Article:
The long-awaited Assisted Decision-Making Capacity Act 2015 (ADMCA) makes far-reaching changes to the law relating to capacity in Ireland. The ADMCA is underpinned by the principle that people with impaired capacity should be supported as far as possible in their decision making. A limited number of sections have been implemented to date. These mostly relate to definitions and the appointment of the Director of the Decision Support Service (DSS). The remit of the DSS will be to inform the public about the ADMCA, and about the supports available through the DSS to those who require assistance with their decision-making.
The DSS will establish and maintain panels of suitable people willing to act as decision-making representatives, court friends and special and general visitors. The appointment of the Director of the DSS was recently made and it is understood that the necessary steps towards the establishment of the DSS are at an advanced stage. The important work of drafting some of the regulations under the ADMCA is also understood to be underway together with the drafting of Codes of Practice required under the ADMCA. A national implementation programme has been developed to support staff and prepare services for full integration of the ADMCA.
The key changes introduced by the ADMCA include:
A statutory definition of capacity which incorporates the presumption of capacity. It also introduces a functional test together with a principles' based framework for the assessment of capacity. This is an important and significant development. Repeal of the Lunacy Regulation (Ireland) Act 1871 and abolition of the wardship jurisdiction for all new applicants. Introduction of decision-making supports where a person can enter a decision-making assistance agreement or a more formal and complex co-decision making agreement. Changes to the Enduring Powers of Attorney regime. A legal framework facilitating the making of legally binding Advance Healthcare Directives. Proposed reform of Mental Health Law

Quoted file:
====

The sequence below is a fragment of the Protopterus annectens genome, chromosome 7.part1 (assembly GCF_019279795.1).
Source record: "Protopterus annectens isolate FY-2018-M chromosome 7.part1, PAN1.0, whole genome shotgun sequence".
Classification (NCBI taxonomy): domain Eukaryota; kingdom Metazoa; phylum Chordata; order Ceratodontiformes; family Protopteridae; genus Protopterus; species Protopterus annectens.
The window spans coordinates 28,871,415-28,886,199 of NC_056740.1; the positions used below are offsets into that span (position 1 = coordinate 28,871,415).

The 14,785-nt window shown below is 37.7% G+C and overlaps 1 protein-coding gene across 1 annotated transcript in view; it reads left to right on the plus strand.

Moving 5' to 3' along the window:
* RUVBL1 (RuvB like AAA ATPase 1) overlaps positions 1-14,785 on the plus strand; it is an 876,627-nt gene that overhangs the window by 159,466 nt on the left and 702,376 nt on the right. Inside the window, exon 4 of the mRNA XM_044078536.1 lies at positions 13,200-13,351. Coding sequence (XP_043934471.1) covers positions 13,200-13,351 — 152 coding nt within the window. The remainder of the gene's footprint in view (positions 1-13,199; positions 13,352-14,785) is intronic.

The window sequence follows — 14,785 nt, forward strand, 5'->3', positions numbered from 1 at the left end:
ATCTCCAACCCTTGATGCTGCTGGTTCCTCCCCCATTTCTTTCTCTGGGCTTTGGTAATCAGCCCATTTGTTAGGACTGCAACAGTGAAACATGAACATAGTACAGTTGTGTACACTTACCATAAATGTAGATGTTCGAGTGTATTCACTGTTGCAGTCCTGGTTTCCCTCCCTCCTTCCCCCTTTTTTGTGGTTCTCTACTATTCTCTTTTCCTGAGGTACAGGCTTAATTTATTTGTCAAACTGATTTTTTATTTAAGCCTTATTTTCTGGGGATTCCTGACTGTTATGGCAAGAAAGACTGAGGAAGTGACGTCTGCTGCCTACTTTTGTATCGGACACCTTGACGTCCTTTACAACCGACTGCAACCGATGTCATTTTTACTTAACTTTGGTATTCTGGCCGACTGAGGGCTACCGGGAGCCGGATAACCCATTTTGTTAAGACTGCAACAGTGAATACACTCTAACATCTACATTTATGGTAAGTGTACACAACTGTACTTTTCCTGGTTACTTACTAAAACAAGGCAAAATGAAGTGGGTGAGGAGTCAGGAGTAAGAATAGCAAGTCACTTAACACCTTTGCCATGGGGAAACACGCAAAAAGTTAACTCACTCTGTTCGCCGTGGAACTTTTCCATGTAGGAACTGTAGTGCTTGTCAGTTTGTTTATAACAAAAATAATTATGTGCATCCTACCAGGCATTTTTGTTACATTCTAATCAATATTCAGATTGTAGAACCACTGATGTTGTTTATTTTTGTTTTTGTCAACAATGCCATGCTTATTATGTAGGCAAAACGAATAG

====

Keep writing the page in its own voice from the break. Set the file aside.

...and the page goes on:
The Mental Health (Amendment) Bill, which was passed by the Dáil in July 2017 and is now at Committee stage in the Seanad, proposes certain reforms. These reforms implement some of the recommendations contained in the Expert Group Report 2015, which reviewed the Mental Health Act 2001 (2001 Act).
The key provisions of the Bill include:
The introduction of a definition of a 'voluntary patient' to include only those who have capacity to make their own...